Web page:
Sidney’s replies maintain a prudent silence about the many pleasures Italy – and in particular, Venice – offered: civic festival, religious pageantry, theatrical performance, architectural splendour, new forms of writing both in prose and in verse. He says nothing to Languet about the republican system of government in Venice, whose ‘good Lawes & Customes’ he mentions to his brother Robert. He avoids any mention of the writer whom Languet ironically calls ‘your friend Machiavelli’ and ranks among ‘the authors and creators of all the evil arts’, though elsewhere Sidney quietly commends The Art of War to his friend Edward Denny, as he prepares for service in Ireland. Later letters to Sidney from friends such as Wolfgang Zünderlin and François Perrot de Mézières, who lingered in Italy after he returned to northern Europe, gossip entertainingly about recent mishaps in the Vatican – a topic too risky for Sidney to broach, even in jest, with Languet. A golden hammer bearing images of St Peter and St Paul and said to be worth twenty thousand gold pieces, they gleefully report, had been prepared for the pope to make a ceremonial entry into the Vatican through a concealed doorway to inaugurate the jubilee year; but the pope mistimed his blow to the door, knocking St Paul off the hammer and striking ‘his fingers so hard that it drew blood and gave his Holiness a little pain’: an act of ill omen, the locals superstitiously murmured. Sidney’s letters are seldom so free, seldom so relaxed as the letters of these friends. He had learned the arts not just of epistolary elegance but also of epistolary discretion. While preparing some years later for service in the Low Countries, he wrote to Elizabeth ‘most humbly to present such a cypher as little leysure coold afoord me. if there come any matter to my knowledg the importance wherof shall deseru to be so masked I will not fail … to your own handes to recommend it.’ Masking, not just through the use of cypher, was a skill Sidney had developed in his correspondence from his earliest years.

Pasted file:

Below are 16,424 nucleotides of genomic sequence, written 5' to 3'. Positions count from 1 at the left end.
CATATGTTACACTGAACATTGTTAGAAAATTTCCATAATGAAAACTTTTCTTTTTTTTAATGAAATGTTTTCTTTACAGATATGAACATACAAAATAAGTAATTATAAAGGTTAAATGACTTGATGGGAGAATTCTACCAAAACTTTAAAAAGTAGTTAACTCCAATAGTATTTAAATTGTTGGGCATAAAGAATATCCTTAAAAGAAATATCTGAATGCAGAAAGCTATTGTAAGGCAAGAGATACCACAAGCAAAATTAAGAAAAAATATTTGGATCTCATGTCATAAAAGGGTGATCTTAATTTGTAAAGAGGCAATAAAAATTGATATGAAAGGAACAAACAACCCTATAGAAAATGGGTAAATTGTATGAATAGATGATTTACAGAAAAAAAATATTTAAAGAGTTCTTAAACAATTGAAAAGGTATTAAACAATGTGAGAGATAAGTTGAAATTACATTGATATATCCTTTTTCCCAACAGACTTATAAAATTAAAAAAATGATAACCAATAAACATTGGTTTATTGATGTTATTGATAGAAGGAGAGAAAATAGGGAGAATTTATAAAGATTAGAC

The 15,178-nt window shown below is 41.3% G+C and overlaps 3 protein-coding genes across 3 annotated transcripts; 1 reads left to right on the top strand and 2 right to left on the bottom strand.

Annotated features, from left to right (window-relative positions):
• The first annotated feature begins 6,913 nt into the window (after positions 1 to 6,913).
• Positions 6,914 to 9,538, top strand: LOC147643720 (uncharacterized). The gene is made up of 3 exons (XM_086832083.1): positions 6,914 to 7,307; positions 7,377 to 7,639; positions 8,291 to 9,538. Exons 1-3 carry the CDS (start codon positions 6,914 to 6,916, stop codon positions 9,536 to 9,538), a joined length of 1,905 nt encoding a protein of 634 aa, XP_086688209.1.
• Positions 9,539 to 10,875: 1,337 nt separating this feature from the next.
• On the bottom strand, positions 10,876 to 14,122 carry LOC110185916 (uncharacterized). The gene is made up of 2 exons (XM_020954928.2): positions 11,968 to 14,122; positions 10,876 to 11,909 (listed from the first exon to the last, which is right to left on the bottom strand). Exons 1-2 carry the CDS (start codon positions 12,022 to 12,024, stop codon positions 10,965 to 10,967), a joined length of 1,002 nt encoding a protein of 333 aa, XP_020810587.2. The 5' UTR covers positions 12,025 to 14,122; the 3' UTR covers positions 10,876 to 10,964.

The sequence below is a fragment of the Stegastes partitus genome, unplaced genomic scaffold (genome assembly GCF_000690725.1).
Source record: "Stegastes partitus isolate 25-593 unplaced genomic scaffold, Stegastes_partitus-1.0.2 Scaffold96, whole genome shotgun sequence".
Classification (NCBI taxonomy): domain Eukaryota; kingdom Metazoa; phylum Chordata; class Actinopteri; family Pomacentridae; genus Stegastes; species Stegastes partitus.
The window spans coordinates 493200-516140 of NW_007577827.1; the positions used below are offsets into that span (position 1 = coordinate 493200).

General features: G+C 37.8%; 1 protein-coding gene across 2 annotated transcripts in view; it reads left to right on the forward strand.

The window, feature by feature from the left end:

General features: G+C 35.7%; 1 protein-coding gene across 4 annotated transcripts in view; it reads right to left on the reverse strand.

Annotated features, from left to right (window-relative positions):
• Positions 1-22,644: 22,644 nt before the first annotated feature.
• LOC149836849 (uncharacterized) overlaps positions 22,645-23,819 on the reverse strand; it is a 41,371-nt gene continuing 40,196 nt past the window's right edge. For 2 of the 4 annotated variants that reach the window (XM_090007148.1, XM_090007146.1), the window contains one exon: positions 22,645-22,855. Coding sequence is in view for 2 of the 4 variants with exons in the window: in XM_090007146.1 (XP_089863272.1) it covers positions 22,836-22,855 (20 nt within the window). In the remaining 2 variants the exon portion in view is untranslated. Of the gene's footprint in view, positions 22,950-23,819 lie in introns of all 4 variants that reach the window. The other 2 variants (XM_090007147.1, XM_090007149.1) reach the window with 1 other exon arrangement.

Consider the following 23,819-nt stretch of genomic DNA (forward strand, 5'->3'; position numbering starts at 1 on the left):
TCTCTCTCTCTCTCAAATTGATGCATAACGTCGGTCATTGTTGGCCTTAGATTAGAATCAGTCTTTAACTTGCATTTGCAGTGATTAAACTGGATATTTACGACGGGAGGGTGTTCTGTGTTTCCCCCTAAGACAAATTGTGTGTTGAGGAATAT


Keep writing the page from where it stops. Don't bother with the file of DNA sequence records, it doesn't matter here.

Sidney’s charisma, intelligence and learning were evident to all who met him during his travels, as was his readiness for political and military action. As Leicester’s heir and later as Walsingham’s son-in-law, he had privileged access, it seemed, to the innermost circles of Elizabeth’s government. Elizabeth herself described her young courtier to Johann Casimir – a former suitor, and a key figure in the Protestant league – as ‘le plus accompli gentilhomme de l’Europe’, yet was slow to grant political favours either to him or to his brother. The knighthood she bestowed on Philip allowed him to serve as proxy for Casimir when he was admitted in absentia to the Order of the Garter, but only obliquely conceded Sidney’s personal qualities and achievements. The frank advice he offered the queen on her projected marriage with the duc d’Alençon may or may not have been welcome; his long-running quarrel with the Earl of Oxford and his coolness towards the Earl of Ormond certainly were not. Sidney’s closeness to Leicester, as the years passed, became more of a hindrance than an asset; both men, in the queen’s view, were too eager for engagement with Spain. Gifted though he was, Sidney may also have seemed to Elizabeth too moody and impulsive, too prone to fits of anger and frustration, to be entrusted with high office. While these qualities are rarely evident in Sidney’s more considered letters, they are dramatically apparent in one of the briefest and most stinging of his notes, sent to his father’s secretary, Edmond Molyneux, whom he suspected (incorrectly, as it turned out) of intercepting his letters to his father.